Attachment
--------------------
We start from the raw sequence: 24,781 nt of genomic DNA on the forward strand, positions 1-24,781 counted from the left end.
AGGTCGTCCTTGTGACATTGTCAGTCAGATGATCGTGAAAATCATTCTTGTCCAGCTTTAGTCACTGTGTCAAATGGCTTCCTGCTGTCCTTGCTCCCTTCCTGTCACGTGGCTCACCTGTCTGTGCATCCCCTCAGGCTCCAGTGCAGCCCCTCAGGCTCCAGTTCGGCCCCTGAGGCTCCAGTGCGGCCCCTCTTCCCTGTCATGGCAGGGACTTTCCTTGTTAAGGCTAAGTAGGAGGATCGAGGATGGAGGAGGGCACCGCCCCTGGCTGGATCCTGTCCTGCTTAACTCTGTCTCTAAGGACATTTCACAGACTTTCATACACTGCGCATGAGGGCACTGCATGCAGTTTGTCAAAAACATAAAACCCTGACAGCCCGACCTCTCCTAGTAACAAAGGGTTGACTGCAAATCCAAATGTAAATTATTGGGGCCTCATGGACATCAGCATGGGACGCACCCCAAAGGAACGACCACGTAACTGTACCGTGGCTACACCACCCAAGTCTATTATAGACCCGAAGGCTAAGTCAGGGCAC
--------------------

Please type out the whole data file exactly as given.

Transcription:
We start from the raw sequence: 24,781 nt of genomic DNA on the forward strand, positions 1-24,781 counted from the left end.
AGGTCGTCCTTGTGACATTGTCAGTCAGATGATCGTGAAAATCATTCTTGTCCAGCTTTAGTCACTGTGTCAAATGGCTTCCTGCTGTCCTTGCTCCCTTCCTGTCACGTGGCTCACCTGTCTGTGCATCCCCTCAGGCTCCAGTGCAGCCCCTCAGGCTCCAGTTCGGCCCCTGAGGCTCCAGTGCGGCCCCTCTTCCCTGTCATGGCAGGGACTTTCCTTGTTAAGGCTAAGTAGGAGGATCGAGGATGGAGGAGGGCACCGCCCCTGGCTGGATCCTGTCCTGCTTAACTCTGTCTCTAAGGACATTTCACAGACTTTCATACACTGCGCATGAGGGCACTGCATGCAGTTTGTCAAAAACATAAAACCCTGACAGCCCGACCTCTCCTAGTAACAAAGGGTTGACTGCAAATCCAAATGTAAATTATTGGGGCCTCATGGACATCAGCATGGGACGCACCCCAAAGGAACGACCACGTAACTGTACCGTGGCTACACCACCCAAGTCTATTATAGACCCGAAGGCTAAGTCAGGGCAC